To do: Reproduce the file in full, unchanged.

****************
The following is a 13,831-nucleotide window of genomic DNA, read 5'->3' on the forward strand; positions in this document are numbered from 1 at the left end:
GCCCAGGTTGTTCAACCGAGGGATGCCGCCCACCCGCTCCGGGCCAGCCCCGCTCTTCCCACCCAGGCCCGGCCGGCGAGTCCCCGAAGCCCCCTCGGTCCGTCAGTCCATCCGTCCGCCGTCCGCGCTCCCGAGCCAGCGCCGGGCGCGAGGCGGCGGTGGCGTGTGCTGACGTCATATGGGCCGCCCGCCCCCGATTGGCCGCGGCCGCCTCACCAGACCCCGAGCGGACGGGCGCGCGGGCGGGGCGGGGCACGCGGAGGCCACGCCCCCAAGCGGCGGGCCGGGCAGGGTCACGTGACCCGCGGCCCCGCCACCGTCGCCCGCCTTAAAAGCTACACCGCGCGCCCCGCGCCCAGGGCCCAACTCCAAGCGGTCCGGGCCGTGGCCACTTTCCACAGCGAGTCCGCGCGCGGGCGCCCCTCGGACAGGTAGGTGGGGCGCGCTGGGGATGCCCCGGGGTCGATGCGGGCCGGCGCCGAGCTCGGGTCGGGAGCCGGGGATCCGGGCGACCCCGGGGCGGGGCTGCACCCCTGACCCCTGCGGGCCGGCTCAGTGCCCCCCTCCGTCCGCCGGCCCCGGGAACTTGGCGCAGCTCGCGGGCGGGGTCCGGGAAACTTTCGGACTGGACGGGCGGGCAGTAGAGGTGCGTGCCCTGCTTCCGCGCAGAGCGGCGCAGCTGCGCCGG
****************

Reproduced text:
The following is a 13,831-nucleotide window of genomic DNA, read 5'->3' on the forward strand; positions in this document are numbered from 1 at the left end:
GCCCAGGTTGTTCAACCGAGGGATGCCGCCCACCCGCTCCGGGCCAGCCCCGCTCTTCCCACCCAGGCCCGGCCGGCGAGTCCCCGAAGCCCCCTCGGTCCGTCAGTCCATCCGTCCGCCGTCCGCGCTCCCGAGCCAGCGCCGGGCGCGAGGCGGCGGTGGCGTGTGCTGACGTCATATGGGCCGCCCGCCCCCGATTGGCCGCGGCCGCCTCACCAGACCCCGAGCGGACGGGCGCGCGGGCGGGGCGGGGCACGCGGAGGCCACGCCCCCAAGCGGCGGGCCGGGCAGGGTCACGTGACCCGCGGCCCCGCCACCGTCGCCCGCCTTAAAAGCTACACCGCGCGCCCCGCGCCCAGGGCCCAACTCCAAGCGGTCCGGGCCGTGGCCACTTTCCACAGCGAGTCCGCGCGCGGGCGCCCCTCGGACAGGTAGGTGGGGCGCGCTGGGGATGCCCCGGGGTCGATGCGGGCCGGCGCCGAGCTCGGGTCGGGAGCCGGGGATCCGGGCGACCCCGGGGCGGGGCTGCACCCCTGACCCCTGCGGGCCGGCTCAGTGCCCCCCTCCGTCCGCCGGCCCCGGGAACTTGGCGCAGCTCGCGGGCGGGGTCCGGGAAACTTTCGGACTGGACGGGCGGGCAGTAGAGGTGCGTGCCCTGCTTCCGCGCAGAGCGGCGCAGCTGCGCCGG